A second task will be to thwart any attempts to disrupt space support of American forces. The General declared, “We must be able to [ensure] friendly access to space” and “if necessary, counter hostile terrestrial or space systems.”

Air Force Space Command would perform these missions for US Space Command, said General Estes. He noted that the development of such capabilities, not to mention their actual use, would have to gain explicit approval from civilian leaders, though it is the duty of the military to start working up real options now.

Assuming such threats can be eliminated or at least controlled, space systems will make major contributions to the United States. In future conflicts, the General said, “we will know exactly where to maneuver and at what strength, at what time, and with what composition to have the greatest impact on the enemy. We will be able to do this because we will know with a high degree of accuracy where the enemy is and what they plan to do.”

Space systems are poised to make a great leap in capability, said General Estes.

“We now have the ability to know and monitor the world situation on a daily basis,” he continued. “As each day passes, we will gain more and more capability. Soon it will be on an hourly basis, and eventually we will have the kinds of information I am talking about within minutes–or even seconds.”

Nevertheless, said the General, DoD must do a better job of supporting terrestrial operations worldwide. “We have to get the benefits provided by spacebased systems in the hands of the warfighter at the right time,” he said, adding, “I will assure you that that is where my focus is.”

General Estes provided a snapshot of programs critical to Space Command’s emerging mission. Near-term programs include the Evolved Expendable Launch Vehicle, Spacebased Infrared system of warning satellites, Milstar communications satellites, and Global Broadcast System. In the longer term, said the General, DoD and the space establishment probably will need to pay attention to threats not only from ballistic missiles but also from cruise missiles.

General Hawley

At Air Combat Command, the precision “revolution” rolls on, leading to increasingly accurate and powerful weapons for theater combat, according to the ACC commander, Gen. Richard E. Hawley.

“The next stage in this revolution is now upon us,” General Hawley declared to attendees at the AFA symposium.

He explained that USAF is starting to put into the field a new generation of systems that integrate air- and spacepower in heretofore unimagined ways. One result is bombs that exploit the power of satellite navigation to find their way to within a few feet of any target. The first of these, the Global Positioning System­Aided Munition, is now being integrated into B-2 bombers at Whiteman AFB, Mo. The GAM takes its bearings from the signals of GPS satellites.

To dramatize its power, General Hawley rolled video of an October 8 test at Nellis AFB, Nev., in which two GAM-equipped B-2s attacked an array of 16 targets on the Nellis Range Complex. The B-2s launched their weapons from an altitude of six miles and a horizontal distance from the target of six miles. Symposium attendees watched as, one by one, all 16 targets were struck and either destroyed or badly damaged.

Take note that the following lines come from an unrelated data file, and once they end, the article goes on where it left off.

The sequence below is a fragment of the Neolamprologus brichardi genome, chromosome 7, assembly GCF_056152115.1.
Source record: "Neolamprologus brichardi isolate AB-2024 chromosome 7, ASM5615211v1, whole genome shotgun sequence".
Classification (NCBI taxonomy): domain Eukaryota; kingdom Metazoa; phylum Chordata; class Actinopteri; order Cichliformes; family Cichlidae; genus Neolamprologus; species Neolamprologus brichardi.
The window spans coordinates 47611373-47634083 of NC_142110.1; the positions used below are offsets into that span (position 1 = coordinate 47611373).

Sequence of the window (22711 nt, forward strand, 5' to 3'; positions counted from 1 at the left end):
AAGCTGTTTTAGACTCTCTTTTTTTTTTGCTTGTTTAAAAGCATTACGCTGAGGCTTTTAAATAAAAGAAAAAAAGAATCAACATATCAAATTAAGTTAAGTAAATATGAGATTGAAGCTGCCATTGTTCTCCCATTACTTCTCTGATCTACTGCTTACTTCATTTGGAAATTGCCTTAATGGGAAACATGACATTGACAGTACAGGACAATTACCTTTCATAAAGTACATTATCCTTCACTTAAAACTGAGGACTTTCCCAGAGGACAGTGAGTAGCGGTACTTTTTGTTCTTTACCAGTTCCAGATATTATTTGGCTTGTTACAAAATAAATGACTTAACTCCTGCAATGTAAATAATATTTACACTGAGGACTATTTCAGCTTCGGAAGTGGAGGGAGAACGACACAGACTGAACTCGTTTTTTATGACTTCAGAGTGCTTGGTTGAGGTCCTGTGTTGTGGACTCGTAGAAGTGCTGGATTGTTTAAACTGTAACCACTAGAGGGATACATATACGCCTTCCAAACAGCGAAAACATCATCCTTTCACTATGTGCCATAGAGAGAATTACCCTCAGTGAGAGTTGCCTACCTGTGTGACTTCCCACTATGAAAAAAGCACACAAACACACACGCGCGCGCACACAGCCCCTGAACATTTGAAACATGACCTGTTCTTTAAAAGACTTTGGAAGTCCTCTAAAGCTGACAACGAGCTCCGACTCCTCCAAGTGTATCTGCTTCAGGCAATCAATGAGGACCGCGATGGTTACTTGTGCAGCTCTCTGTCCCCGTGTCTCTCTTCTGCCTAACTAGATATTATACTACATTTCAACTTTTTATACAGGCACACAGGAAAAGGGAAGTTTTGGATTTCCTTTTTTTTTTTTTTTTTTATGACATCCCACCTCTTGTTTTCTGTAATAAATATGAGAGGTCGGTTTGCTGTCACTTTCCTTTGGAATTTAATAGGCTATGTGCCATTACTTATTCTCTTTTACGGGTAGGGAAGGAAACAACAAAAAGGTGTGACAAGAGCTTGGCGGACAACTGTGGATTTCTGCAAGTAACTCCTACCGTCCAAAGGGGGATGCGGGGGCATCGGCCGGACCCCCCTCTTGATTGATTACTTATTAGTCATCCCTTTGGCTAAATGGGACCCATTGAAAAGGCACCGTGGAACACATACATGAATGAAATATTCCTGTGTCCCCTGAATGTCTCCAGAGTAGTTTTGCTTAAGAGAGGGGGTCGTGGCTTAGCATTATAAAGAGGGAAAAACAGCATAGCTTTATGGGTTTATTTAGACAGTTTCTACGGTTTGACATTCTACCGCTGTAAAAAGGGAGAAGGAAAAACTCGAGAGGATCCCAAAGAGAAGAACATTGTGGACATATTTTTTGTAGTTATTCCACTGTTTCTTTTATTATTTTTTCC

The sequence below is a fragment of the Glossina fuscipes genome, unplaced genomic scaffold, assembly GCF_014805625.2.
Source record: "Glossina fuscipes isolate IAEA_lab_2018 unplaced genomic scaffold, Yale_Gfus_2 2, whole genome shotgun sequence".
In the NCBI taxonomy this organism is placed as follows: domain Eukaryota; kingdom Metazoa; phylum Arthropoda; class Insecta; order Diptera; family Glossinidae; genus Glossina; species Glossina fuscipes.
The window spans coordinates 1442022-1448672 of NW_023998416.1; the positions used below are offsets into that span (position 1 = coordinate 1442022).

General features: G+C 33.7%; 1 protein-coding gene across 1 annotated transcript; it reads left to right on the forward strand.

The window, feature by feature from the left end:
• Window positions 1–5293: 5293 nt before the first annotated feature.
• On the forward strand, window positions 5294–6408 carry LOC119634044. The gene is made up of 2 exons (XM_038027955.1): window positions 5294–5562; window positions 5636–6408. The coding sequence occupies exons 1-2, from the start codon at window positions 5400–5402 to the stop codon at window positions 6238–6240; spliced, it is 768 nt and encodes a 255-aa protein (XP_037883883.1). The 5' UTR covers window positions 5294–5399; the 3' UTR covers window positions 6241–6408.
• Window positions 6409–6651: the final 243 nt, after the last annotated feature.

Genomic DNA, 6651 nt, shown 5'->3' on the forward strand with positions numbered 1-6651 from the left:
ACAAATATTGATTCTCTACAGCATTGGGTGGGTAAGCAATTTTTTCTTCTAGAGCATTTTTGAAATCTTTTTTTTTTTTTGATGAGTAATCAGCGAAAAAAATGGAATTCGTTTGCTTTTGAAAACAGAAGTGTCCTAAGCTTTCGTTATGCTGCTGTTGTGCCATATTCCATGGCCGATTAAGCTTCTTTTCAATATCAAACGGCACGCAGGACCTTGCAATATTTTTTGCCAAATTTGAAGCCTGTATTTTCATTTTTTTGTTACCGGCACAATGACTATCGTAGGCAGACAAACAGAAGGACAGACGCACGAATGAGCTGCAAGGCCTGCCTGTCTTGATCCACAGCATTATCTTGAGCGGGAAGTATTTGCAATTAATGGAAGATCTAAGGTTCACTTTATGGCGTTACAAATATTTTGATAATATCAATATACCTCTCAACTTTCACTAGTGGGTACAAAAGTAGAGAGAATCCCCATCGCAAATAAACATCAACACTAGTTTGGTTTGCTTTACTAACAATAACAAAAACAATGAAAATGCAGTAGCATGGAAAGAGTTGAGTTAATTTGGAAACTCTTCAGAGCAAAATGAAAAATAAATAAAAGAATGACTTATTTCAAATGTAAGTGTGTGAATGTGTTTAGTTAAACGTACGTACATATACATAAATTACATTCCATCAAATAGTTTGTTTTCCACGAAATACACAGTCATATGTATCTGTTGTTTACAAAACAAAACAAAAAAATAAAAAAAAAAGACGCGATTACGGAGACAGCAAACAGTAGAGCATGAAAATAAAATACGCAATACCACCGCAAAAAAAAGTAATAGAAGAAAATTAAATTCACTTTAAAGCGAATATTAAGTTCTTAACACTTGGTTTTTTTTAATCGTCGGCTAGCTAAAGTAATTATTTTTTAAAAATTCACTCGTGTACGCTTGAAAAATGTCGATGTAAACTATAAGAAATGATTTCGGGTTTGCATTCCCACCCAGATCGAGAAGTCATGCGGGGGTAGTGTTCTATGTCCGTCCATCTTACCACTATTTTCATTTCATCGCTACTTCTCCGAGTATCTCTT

General Hawley contrasted this with an Operation Desert Storm attack using standard ordnance that required the attacking aircraft to come close to the target. On January 19, 1991, an Air Force package raided a complex near Baghdad. It required 72 F-16s, supported by 18 other fighters. USAF lost two F-16s, and Iraq captured Capt. Mike Roberts and Maj. Jeff Tice.

Despite such incidents, critics of high-tech weapons have not gone away. “They argue that the old ways are much less expensive and just as effective, and they build spreadsheets to prove the point,” said the General. “Too bad they can’t roll off base into a hail of AAA fire. It can be very enlightening. Maybe they should talk to Mike Roberts and Jeff Tice.”

Similarly, said the General, USAF is now “fighting doggedly” against critics to acquire the stealthy F-22 fighter, crucial to the air-superiority mission of the future.

“The pundits . . . say there is no threat and that we are buying technology for technology’s sake. They say we simply can’t afford it.” He added, “The pundits are wrong.”

He recalled that, after setbacks in Vietnam, USAF vowed never to be caught short again. “We fielded the F-15 . . . over howls of protest that it was too costly, that we were buying technology for technology’s sake.” Vindication came in the Persian Gulf air war.

“We can no more guess what kind of challenge our nation will face in the year 2020 [after the F-22 is in service] than those who fought to field the F-15 in 1975 could predict an operation called Desert Storm in 1991,” said General Hawley.

He said that “there is a lot going on” in aerial reconnaissance. The Air Force continues to hone a traditional fighter reconnaissance capability, he said, noting that the Virginia ANG exercises a low-altitude, under-the-weather capability. However, he said, the really big effort focuses on unmanned aerial vehicles.

“That is where we . . . and this whole family of UAVs that is emerging, such as the Predator, Global Hawk, DarkStar, and tactical UAVs for the Army and Marine Corps,” are going, he said.